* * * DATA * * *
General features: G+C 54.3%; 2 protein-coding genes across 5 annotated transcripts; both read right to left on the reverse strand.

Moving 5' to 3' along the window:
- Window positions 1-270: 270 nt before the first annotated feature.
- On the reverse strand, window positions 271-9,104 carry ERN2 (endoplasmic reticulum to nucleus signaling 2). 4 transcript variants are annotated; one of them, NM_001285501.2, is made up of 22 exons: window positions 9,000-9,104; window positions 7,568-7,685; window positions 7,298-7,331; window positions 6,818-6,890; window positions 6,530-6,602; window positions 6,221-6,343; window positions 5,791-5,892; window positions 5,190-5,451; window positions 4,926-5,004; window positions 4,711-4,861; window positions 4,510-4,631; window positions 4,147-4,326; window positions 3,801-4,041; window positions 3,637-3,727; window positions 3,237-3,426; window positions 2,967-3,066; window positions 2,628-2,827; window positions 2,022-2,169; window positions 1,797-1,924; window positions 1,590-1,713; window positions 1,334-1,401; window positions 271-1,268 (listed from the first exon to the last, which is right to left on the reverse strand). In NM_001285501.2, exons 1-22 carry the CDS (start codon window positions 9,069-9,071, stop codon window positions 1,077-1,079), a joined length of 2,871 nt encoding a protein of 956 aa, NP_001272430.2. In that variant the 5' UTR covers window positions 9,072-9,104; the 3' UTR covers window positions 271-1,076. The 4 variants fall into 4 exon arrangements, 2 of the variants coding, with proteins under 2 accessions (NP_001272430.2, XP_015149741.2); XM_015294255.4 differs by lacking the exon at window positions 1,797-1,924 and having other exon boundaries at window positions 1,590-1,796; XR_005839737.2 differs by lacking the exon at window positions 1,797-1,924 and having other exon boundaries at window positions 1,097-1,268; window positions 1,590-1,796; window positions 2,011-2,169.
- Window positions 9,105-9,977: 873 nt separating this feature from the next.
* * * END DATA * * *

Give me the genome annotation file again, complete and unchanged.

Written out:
General features: G+C 54.3%; 2 protein-coding genes across 5 annotated transcripts; both read right to left on the reverse strand.

Moving 5' to 3' along the window:
- Window positions 1-270: 270 nt before the first annotated feature.
- On the reverse strand, window positions 271-9,104 carry ERN2 (endoplasmic reticulum to nucleus signaling 2). 4 transcript variants are annotated; one of them, NM_001285501.2, is made up of 22 exons: window positions 9,000-9,104; window positions 7,568-7,685; window positions 7,298-7,331; window positions 6,818-6,890; window positions 6,530-6,602; window positions 6,221-6,343; window positions 5,791-5,892; window positions 5,190-5,451; window positions 4,926-5,004; window positions 4,711-4,861; window positions 4,510-4,631; window positions 4,147-4,326; window positions 3,801-4,041; window positions 3,637-3,727; window positions 3,237-3,426; window positions 2,967-3,066; window positions 2,628-2,827; window positions 2,022-2,169; window positions 1,797-1,924; window positions 1,590-1,713; window positions 1,334-1,401; window positions 271-1,268 (listed from the first exon to the last, which is right to left on the reverse strand). In NM_001285501.2, exons 1-22 carry the CDS (start codon window positions 9,069-9,071, stop codon window positions 1,077-1,079), a joined length of 2,871 nt encoding a protein of 956 aa, NP_001272430.2. In that variant the 5' UTR covers window positions 9,072-9,104; the 3' UTR covers window positions 271-1,076. The 4 variants fall into 4 exon arrangements, 2 of the variants coding, with proteins under 2 accessions (NP_001272430.2, XP_015149741.2); XM_015294255.4 differs by lacking the exon at window positions 1,797-1,924 and having other exon boundaries at window positions 1,590-1,796; XR_005839737.2 differs by lacking the exon at window positions 1,797-1,924 and having other exon boundaries at window positions 1,097-1,268; window positions 1,590-1,796; window positions 2,011-2,169.
- Window positions 9,105-9,977: 873 nt separating this feature from the next.